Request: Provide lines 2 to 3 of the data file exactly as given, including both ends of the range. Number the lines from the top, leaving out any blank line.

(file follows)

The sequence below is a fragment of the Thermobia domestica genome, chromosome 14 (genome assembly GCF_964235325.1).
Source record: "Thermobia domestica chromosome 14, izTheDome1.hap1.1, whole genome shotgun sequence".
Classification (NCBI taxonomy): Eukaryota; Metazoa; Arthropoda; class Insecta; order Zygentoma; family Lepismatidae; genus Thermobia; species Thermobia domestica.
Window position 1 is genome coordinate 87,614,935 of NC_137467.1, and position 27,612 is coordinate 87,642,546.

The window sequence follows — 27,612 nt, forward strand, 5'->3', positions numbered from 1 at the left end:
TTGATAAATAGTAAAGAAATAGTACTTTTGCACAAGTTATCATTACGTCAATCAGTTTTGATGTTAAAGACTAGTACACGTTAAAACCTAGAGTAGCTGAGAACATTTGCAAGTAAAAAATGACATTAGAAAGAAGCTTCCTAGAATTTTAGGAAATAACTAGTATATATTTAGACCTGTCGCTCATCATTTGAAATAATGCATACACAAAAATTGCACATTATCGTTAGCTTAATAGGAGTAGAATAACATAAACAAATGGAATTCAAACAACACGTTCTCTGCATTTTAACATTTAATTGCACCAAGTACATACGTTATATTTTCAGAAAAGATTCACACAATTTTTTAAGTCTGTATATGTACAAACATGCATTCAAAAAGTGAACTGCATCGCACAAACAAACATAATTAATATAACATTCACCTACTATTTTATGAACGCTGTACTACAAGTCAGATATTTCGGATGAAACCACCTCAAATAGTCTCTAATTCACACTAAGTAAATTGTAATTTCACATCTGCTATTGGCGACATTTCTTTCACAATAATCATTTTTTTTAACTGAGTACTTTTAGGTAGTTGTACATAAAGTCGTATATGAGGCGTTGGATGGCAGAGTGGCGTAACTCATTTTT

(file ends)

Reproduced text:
Source record: "Thermobia domestica chromosome 14, izTheDome1.hap1.1, whole genome shotgun sequence".
Classification (NCBI taxonomy): Eukaryota; Metazoa; Arthropoda; class Insecta; order Zygentoma; family Lepismatidae; genus Thermobia; species Thermobia domestica.